# Vectors

• Jan 13th 2007, 09:52 PM
gretchen
Vectors
I hope someone can help me with this, I have never posted here before.

Given vectors a=(3,5) and b=(2,3). Find 5a-b.

Thanks if you can help me.
• Jan 14th 2007, 12:07 AM
earboth
Quote:

Originally Posted by gretchen
I hope someone can help me with this, I have never posted here before.

Given vectors a=(3,5) and b=(2,3). Find 5a-b.

Hello,

5a=(15, 25). Thus

5a-b=(15, 25) - (2, 3) = (13, 22)

EB
• Jan 14th 2007, 12:17 AM
CaptainBlack
Quote:

Originally Posted by gretchen
I hope someone can help me with this, I have never posted here before.

Given vectors a=(3,5) and b=(2,3). Find 5a-b.

Thanks if you can help me.

Multiplying a vector by a scalar (such as 5a here) multiplies each component
of the vector by the scalar (so 5a=(5*3, 5*5)=(15, 25)). Adding or
subtracting two vectors gives a vector whoese components are the sum of
difference of the corresponding components of the two vectors.

So:

5a-b=5(3, 5) - (2, 3) = (15, 25) - (2, 3) = (15-2, 25-3) = (13, 22)

RonL
• Jan 14th 2007, 03:18 AM
gretchen
Thanks for the help, I see what I had to do now. What about going at it from a different perspective?

Given vectors a=3i-2j and b=4i+4j. Find 5a-3b.
• Jan 14th 2007, 03:57 AM
topsquark
Quote:

Originally Posted by gretchen
Thanks for the help, I see what I had to do now. What about going at it from a different perspective?

Given vectors a=3i-2j and b=4i+4j. Find 5a-3b.

5a - 3b = 5(3i - 2j) - 3(4i + 4j) = 15i - 10j - 12i -12j = (15i - 12i) + (-10j -12j) = 3i - 22j

-Dan
• Jan 14th 2007, 04:05 PM
gretchen
Thanks guys for your help. I have another one that is confusing me:

Find the vector that has the same direction as 3i-7j and twice the magnitude.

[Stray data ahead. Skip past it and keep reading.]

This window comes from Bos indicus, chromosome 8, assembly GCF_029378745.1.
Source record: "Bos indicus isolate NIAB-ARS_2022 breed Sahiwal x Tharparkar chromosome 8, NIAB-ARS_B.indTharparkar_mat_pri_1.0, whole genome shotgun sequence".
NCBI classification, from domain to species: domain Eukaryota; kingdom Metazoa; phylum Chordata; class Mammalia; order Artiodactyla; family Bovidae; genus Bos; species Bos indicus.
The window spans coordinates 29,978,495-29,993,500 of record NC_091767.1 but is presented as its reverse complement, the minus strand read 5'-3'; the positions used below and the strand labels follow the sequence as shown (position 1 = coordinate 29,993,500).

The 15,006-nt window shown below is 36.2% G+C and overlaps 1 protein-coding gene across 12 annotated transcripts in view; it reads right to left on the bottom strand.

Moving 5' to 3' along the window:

Thanks,
Gretch
• Jan 14th 2007, 04:10 PM
ThePerfectHacker
Quote:

Originally Posted by gretchen
Thanks guys for your help. I have another one that is confusing me:

Find the vector that has the same direction as 3i-7j and twice the magnitude.

Thanks,
Gretch

Just double it,
6i-14j

Doubling vector coordinates keeps it in the same direction and twice as long.
• Jan 14th 2007, 04:31 PM
gretchen

Find the dot product of the vectors i-3j and 4i+2j.
• Jan 14th 2007, 07:11 PM
ThePerfectHacker
Quote:

Originally Posted by gretchen

Find the dot product of the vectors i-3j and 4i+2j.

Multiply the components.
Meaning the i with the i and j with the j.

Thus,
$(1)(4)+(-3)(2)$
Is the dot product.
• Jan 14th 2007, 09:01 PM
gretchen
Thanks, I will work the rest like that. Is there any trick to coming up with angles from two vectors?

Find the angle between the two vectors (5,2) and (-2, 5).

Thanks again.
• Jan 14th 2007, 09:59 PM
earboth
Quote:

Originally Posted by gretchen
Thanks, I will work the rest like that. Is there any trick to coming up with angles from two vectors?

Find the angle between the two vectors (5,2) and (-2, 5).

Thanks again.

Hello, Gretchen,

there isn't any trick to calculate the angle - only a simple formula:

Let $\alpha$ be the angle between the vectors $\vec a$ and $\vec b$ then you get the angle by:

$\cos(\alpha)=\frac{\vec a \cdot \vec b}{|\vec a| \cdot |\vec b|}$

Use this formula with your vectors:

$\cos(\alpha)=\frac{(5,2) (-2 ,5)}{\sqrt{5^2+2^2} \cdot \sqrt{(-2)^2+5^2}}=\frac{0}{29}$. Thus $\alpha = 90^\circ$

By the way: This result shows: Two vectors are perpendicular if their dot-product equals zero.

EB

PS: Please do us a favour and start a new thread if you have a new problem to do. Otherwise you risk that nobody will notice that you ask for some help again.
• Jan 15th 2007, 06:18 AM
ThePerfectHacker
Quote:

Originally Posted by gretchen
Thanks, I will work the rest like that. Is there any trick to coming up with angles from two vectors?

Find the angle between the two vectors (5,2) and (-2, 5).

Thanks again.

The formula is,
$\bold{u}\cdot \bold{v} = ||\bold{u} ||\cdot ||\bold{v}|| \cos \theta$
Where,
$\bold{u}\cdot \bold{v}$---> Dot product.
$||\bold{u}||\cdot ||\bold{v}||$---> Product of their norms.
And,
$\cos \theta$ is the angle between them.